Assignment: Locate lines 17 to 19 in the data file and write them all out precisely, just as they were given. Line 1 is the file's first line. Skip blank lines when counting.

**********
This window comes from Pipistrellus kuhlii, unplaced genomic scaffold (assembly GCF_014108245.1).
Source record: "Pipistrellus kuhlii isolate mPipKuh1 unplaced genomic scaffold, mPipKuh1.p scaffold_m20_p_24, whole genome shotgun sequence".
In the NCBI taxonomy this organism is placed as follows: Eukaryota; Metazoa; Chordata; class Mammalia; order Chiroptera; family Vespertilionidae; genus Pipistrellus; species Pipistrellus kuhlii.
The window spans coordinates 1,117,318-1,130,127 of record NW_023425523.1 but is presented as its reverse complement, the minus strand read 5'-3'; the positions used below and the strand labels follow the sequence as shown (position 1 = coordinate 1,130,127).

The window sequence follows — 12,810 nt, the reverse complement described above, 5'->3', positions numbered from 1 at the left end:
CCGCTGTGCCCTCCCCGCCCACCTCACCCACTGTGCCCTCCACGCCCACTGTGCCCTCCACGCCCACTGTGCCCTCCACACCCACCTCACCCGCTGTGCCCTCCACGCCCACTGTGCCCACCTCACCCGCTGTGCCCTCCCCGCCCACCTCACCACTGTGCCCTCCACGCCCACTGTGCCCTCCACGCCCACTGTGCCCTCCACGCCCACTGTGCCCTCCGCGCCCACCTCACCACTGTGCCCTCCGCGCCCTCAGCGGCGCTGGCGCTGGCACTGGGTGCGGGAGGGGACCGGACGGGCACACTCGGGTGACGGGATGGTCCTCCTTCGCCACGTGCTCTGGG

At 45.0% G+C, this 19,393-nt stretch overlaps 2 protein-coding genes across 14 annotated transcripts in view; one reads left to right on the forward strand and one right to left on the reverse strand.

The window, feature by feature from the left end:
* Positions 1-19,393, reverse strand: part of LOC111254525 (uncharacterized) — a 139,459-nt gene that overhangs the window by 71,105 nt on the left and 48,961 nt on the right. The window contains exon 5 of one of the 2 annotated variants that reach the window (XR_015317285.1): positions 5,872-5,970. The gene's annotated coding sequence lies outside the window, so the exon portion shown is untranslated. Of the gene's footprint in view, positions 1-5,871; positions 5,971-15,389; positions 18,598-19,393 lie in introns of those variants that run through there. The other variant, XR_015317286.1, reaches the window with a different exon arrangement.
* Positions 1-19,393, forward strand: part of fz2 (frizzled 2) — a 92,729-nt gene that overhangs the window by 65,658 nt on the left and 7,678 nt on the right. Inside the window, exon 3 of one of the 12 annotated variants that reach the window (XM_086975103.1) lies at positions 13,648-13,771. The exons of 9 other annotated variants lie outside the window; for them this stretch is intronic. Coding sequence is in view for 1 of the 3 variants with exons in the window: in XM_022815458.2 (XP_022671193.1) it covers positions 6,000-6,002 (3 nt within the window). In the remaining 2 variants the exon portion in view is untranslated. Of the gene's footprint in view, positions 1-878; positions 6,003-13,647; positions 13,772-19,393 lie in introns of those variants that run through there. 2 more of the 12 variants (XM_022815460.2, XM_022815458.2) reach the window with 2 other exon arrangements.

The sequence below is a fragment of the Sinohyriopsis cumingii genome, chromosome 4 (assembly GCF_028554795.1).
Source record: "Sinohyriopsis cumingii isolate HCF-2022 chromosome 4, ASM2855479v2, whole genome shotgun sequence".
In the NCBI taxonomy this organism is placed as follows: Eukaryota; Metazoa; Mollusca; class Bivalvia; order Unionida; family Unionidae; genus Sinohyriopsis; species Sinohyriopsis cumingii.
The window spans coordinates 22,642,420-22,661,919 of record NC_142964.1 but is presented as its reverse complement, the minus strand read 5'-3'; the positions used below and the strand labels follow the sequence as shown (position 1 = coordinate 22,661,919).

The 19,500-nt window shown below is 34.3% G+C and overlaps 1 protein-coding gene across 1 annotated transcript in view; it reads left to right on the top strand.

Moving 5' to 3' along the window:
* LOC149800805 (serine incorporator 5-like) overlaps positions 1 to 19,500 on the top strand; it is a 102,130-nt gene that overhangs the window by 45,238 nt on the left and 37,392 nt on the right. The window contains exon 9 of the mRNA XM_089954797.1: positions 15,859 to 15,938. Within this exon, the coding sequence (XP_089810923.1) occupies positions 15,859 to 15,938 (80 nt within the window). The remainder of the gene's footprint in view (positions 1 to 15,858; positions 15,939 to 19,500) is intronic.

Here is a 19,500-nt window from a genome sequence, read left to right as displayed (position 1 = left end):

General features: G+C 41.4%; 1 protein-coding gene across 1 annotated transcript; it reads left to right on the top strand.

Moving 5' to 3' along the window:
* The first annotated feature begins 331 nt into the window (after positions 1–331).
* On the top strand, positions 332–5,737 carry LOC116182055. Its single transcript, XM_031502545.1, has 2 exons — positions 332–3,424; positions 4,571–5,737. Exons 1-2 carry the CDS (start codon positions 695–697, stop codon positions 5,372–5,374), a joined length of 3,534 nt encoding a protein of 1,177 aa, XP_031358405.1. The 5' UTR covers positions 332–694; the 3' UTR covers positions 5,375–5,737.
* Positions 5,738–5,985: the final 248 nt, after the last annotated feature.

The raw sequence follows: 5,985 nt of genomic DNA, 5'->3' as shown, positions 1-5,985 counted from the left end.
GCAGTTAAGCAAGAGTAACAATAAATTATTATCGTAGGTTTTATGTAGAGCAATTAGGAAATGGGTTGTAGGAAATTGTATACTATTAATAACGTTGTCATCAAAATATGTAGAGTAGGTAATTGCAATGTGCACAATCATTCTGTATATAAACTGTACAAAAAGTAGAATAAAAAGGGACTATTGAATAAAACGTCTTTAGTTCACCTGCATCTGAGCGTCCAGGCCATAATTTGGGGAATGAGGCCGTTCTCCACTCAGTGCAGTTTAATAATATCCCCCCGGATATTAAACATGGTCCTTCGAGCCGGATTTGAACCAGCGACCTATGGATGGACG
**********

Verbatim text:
* LOC149800805 (serine incorporator 5-like) overlaps positions 1 to 19,500 on the top strand; it is a 102,130-nt gene that overhangs the window by 45,238 nt on the left and 37,392 nt on the right. The window contains exon 9 of the mRNA XM_089954797.1: positions 15,859 to 15,938. Within this exon, the coding sequence (XP_089810923.1) occupies positions 15,859 to 15,938 (80 nt within the window). The remainder of the gene's footprint in view (positions 1 to 15,858; positions 15,939 to 19,500) is intronic.

Here is a 19,500-nt window from a genome sequence, read left to right as displayed (position 1 = left end):

General features: G+C 41.4%; 1 protein-coding gene across 1 annotated transcript; it reads left to right on the top strand.